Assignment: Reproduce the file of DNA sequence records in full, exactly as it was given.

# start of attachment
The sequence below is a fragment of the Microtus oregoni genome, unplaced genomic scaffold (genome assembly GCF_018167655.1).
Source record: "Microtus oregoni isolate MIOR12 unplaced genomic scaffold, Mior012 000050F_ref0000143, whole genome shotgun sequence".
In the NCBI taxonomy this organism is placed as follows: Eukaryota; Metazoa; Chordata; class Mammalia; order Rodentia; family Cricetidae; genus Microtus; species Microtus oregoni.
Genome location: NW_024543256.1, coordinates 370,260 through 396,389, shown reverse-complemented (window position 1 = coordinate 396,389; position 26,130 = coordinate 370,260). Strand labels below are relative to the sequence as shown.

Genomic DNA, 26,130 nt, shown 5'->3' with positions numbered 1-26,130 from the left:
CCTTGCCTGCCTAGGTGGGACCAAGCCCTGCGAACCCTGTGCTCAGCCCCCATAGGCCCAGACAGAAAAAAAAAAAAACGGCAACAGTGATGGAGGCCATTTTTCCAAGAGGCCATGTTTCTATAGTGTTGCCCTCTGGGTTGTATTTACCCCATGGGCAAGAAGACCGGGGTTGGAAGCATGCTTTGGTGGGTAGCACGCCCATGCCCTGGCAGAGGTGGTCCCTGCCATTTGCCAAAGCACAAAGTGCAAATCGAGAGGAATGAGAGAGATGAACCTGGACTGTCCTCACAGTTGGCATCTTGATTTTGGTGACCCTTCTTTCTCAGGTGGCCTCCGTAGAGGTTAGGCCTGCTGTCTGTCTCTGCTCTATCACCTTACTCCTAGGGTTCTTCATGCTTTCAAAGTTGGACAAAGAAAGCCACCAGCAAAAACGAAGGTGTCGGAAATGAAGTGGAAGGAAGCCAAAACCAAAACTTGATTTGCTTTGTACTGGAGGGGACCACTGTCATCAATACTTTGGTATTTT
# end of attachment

The sequence below is a fragment of the Microtus oregoni genome, unplaced genomic scaffold (genome assembly GCF_018167655.1).
Source record: "Microtus oregoni isolate MIOR12 unplaced genomic scaffold, Mior012 000050F_ref0000143, whole genome shotgun sequence".
In the NCBI taxonomy this organism is placed as follows: Eukaryota; Metazoa; Chordata; class Mammalia; order Rodentia; family Cricetidae; genus Microtus; species Microtus oregoni.
Genome location: NW_024543256.1, coordinates 370,260 through 396,389, shown reverse-complemented (window position 1 = coordinate 396,389; position 26,130 = coordinate 370,260). Strand labels below are relative to the sequence as shown.

Genomic DNA, 26,130 nt, shown 5'->3' with positions numbered 1-26,130 from the left:
CCTTGCCTGCCTAGGTGGGACCAAGCCCTGCGAACCCTGTGCTCAGCCCCCATAGGCCCAGACAGAAAAAAAAAAAAACGGCAACAGTGATGGAGGCCATTTTTCCAAGAGGCCATGTTTCTATAGTGTTGCCCTCTGGGTTGTATTTACCCCATGGGCAAGAAGACCGGGGTTGGAAGCATGCTTTGGTGGGTAGCACGCCCATGCCCTGGCAGAGGTGGTCCCTGCCATTTGCCAAAGCACAAAGTGCAAATCGAGAGGAATGAGAGAGATGAACCTGGACTGTCCTCACAGTTGGCATCTTGATTTTGGTGACCCTTCTTTCTCAGGTGGCCTCCGTAGAGGTTAGGCCTGCTGTCTGTCTCTGCTCTATCACCTTACTCCTAGGGTTCTTCATGCTTTCAAAGTTGGACAAAGAAAGCCACCAGCAAAAACGAAGGTGTCGGAAATGAAGTGGAAGGAAGCCAAAACCAAAACTTGATTTGCTTTGTACTGGAGGGGACCACTGTCATCAATACTTTGGTATTTT